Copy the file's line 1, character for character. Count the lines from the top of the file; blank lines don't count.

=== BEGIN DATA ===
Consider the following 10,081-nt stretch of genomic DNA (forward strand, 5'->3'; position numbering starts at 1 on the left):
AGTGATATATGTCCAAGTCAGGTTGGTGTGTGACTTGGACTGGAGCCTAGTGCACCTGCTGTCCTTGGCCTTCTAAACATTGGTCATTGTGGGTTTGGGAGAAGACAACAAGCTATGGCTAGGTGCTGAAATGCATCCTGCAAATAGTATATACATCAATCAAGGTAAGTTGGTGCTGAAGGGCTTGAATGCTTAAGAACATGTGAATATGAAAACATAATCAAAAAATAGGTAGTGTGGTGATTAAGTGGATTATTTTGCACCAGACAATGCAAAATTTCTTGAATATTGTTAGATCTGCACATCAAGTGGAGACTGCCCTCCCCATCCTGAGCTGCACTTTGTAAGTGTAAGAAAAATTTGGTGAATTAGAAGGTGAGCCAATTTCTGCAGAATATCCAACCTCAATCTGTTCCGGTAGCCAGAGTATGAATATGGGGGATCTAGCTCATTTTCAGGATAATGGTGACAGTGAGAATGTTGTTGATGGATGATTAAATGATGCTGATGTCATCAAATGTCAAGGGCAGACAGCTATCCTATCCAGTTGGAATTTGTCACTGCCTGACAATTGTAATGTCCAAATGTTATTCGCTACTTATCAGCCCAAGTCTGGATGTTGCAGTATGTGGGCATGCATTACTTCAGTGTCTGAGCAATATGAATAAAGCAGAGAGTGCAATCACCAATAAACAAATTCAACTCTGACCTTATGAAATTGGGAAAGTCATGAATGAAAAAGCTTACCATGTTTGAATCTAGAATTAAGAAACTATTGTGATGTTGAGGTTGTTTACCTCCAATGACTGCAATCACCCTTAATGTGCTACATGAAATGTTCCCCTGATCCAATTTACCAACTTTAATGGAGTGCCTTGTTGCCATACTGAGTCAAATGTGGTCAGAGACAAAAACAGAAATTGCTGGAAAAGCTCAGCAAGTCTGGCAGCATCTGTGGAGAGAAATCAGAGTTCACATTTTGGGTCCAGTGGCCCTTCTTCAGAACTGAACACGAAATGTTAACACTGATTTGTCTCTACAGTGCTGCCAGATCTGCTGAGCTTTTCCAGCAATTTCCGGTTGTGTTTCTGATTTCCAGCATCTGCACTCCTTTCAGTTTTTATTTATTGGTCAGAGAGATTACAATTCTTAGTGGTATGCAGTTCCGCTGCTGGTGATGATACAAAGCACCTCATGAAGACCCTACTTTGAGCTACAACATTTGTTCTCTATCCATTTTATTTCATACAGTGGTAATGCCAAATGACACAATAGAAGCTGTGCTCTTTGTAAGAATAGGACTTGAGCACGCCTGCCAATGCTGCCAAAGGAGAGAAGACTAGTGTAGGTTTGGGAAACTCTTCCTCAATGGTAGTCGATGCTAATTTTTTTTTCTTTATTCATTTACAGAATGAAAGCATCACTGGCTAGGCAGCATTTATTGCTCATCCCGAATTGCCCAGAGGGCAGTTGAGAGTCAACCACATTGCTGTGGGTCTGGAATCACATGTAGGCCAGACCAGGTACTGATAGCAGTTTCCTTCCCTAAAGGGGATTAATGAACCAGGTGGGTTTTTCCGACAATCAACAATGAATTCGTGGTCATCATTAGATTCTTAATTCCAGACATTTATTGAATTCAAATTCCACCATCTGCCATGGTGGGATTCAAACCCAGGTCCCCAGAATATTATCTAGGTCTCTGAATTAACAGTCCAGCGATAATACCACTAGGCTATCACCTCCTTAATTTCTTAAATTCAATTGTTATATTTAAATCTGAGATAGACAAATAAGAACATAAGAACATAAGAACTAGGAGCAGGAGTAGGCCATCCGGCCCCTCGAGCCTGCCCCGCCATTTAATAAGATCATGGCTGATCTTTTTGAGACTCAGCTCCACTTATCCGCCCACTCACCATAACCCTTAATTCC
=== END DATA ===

Consider the following 10,081-nt stretch of genomic DNA (forward strand, 5'->3'; position numbering starts at 1 on the left):